The picture to the left is our group that played the Florida State Barn Dance. I have my steel positioned where you can see the three necks on it. I havn't heard from these guys in a long time. In 1962, my daughter Pamela was accidently run over by a car. Due to this tragedy and the death of my son Christopher, we needed to get away from the area and painful memories, so I moved my family to Phoenix, Arizona. I worked with Johnny Western at Madison Square Garden, in downtown Phoenix. He was a very personable guy and good singer. I enjoyed my time with him. He sent me this picture a few years ago, after I saw him backstage at the Opry. I worked with Howard (Curley) Surles at different times. He is a very good friend of mine and a very good country singer as well. A few years had gone by when he came to Nashville to cut a record, which was one of the highlights of his career. His nine year old grand-daughter, Crystal helped put a serial killer in prison who had cut her throat and left her for dead. She survived and by testifying against him, helped put an end to the murderous mayhem; a very brave little girl indeed.
I worked bars and clubs in Phoenix for awhile, then was offered a job in Page, Arizona at the Windy Mesa Lounge. While working there, Sal Mineo showed up and told the band about a movie being filmed there. It was The Greatest Story Ever Told, being produced by George Stevens. Among his other talents, Sal Mineo also played drums, so he sat in with the band while he was there. Everyone in the band worked in the movie during the day. I worked as a guard. Curtis has found three pictures of me in the movie! In the first one I'm standing in front of the gate to Jerusalem (the guard standing in front with the sword pointed down). In the second one I'm standing at the top of the walls of Jerusalem (the second guard - from right to left). In the third one I'm standing by the gate of the prison in Herod's open court (the first guard on the right side of the gate). Our movie work was about 3 weeks long [movie pass, picture with beard, check stubs].
The Royal Flush Lounge in Grand Junction, Colorado was my next gig. It was a big circuit club and a lot of stars frequented the place. I was there for about two years and had a great time. Sammy Culver, the Lead Guitar player, and I have kept track of each other to this day. Sadly, Sammy had ongoing problems with cancer. He was doing well until recently. Some local friends did a benefit for him in Denver to help with his medical bills. However, it greatly saddens us to report that Sammy lost his battle with cancer. His wife, Betty was there by his side to the end. We grieve with you, Betty.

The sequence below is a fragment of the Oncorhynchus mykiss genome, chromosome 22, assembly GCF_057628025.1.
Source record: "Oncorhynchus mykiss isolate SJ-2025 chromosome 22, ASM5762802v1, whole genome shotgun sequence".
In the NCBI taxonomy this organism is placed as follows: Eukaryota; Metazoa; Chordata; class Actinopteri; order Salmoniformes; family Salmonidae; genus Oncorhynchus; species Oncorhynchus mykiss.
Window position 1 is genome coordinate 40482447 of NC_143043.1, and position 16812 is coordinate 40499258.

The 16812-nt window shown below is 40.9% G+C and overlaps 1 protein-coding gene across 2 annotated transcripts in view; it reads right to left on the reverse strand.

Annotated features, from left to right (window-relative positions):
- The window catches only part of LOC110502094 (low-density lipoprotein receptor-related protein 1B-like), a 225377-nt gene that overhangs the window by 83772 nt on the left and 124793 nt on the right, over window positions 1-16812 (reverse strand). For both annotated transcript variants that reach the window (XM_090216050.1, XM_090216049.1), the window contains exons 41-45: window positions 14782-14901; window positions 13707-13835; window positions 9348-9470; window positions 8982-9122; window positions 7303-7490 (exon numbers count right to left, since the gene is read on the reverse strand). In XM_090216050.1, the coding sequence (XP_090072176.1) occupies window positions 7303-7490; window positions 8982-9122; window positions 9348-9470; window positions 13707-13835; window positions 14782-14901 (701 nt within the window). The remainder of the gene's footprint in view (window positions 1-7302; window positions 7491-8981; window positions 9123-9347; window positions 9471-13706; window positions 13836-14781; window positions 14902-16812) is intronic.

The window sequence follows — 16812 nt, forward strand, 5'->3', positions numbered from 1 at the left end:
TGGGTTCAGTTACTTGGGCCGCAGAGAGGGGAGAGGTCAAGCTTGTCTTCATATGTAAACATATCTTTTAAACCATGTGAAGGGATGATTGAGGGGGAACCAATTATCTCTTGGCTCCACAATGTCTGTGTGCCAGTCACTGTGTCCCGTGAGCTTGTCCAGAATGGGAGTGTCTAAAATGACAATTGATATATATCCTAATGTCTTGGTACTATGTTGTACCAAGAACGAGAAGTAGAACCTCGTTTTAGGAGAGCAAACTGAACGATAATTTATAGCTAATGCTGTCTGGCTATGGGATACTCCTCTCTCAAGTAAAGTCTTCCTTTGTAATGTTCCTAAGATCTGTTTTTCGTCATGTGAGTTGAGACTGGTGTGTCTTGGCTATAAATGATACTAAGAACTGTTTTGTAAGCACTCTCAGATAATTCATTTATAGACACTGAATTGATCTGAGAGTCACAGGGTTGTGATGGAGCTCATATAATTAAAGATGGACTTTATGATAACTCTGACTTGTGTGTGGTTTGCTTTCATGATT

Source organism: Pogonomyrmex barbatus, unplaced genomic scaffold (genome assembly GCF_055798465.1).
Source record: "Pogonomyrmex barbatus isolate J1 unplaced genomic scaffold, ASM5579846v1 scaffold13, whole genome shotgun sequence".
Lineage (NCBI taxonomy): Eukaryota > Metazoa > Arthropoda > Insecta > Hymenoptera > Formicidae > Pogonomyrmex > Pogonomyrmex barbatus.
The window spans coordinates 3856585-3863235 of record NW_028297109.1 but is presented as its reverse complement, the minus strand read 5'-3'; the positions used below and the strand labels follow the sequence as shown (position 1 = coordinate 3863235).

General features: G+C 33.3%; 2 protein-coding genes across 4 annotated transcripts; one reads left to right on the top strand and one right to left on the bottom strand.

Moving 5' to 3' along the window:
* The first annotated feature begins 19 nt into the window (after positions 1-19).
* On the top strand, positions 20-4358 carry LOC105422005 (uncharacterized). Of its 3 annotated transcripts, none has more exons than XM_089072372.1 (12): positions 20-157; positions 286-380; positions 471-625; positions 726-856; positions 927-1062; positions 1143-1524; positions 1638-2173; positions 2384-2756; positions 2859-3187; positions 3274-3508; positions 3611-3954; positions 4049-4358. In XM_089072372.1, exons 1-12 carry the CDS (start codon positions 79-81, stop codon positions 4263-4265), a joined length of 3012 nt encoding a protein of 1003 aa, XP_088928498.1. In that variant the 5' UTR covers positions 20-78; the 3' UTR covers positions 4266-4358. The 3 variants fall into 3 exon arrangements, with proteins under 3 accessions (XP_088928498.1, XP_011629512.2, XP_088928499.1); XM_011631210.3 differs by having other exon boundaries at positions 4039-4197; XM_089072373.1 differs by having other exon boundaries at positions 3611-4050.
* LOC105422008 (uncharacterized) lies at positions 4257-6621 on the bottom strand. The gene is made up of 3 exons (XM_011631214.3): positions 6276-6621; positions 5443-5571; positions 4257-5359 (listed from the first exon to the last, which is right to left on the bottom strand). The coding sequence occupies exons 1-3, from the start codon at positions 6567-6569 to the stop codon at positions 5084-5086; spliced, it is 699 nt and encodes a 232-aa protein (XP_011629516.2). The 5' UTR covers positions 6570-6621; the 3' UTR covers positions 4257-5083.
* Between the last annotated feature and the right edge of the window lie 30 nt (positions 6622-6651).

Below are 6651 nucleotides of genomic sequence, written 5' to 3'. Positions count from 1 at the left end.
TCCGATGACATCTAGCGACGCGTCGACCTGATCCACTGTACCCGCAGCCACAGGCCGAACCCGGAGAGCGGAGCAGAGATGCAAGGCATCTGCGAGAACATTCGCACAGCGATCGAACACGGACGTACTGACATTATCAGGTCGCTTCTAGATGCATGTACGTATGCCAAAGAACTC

Later I went on the road with Dal Perkins, who had moved from Abilene, Texas, to Phoenix, AZ. in 1946. He had been singing since 1957. I was in Alberqurque, New Mexico, working with a road band from Grand Junction, Colorado, when Dal came into the club and asked me to move back to Phoenix and work for him. We worked in a circuit club called JD's with a lot of the stars. Molly Bee was one of them and I enjoyed playing behind her. Another group you "might" have heard of was the Everly Brothers. We traveled many miles together and worked Nevada a lot. We were called The Versatiles. Dal was a great singer and aside from Hezzy Hall, at Harry's Capri and Billy Williams, at Mr. Lucky's, the best friend I ever had. When Kathy and I married, in 1971, Dal was my best man. He had a record named "Helpless" that hit the charts on January 13, 1968. It was on the charts for 3 weeks. Dal is no longer with us. He fought a long hard battle with cancer that ended in 2002. We truly miss him. >>> Hi Louise! We love you!
Then in 1966 I started working at Harry's Capri in Phoenix on Van Buren road. I needed a steady local job so my son, Carley could come live with me and go to school. It was a western band called, can you believe it,
I knew Billy Williams for years, back when he worked in a band at Mr. Lucky's called the Rogues. Harry's Capri was my regular job, and I worked at Mr. Lucky's on Monday nights, for awhile. When Kathy and I first went to Nashville, Billy was there and the first one to get in touch with us. He asked us to his house for dinner. It was so nice to see people from home and we really enjoyed his hospitality. Billy is a great lead guitar player and has gone on to much bigger and better things. He is a loyal friend and a great person. I visit him every time I go to Phoenix. We used to get together with Dal and talk about the good ole times, remembering the funny things that happened to us. When Dal died, and we flew to Phoenix, he drove us to the funeral. Later he offered us his truck to get around town while we were there. He would've given us the shirt off his back if we had asked. I'm fortunate to have such a loyal friend. He has sent me several CD's. He just finished one with Jeff Newman. It's great! >>> Hi Sherry!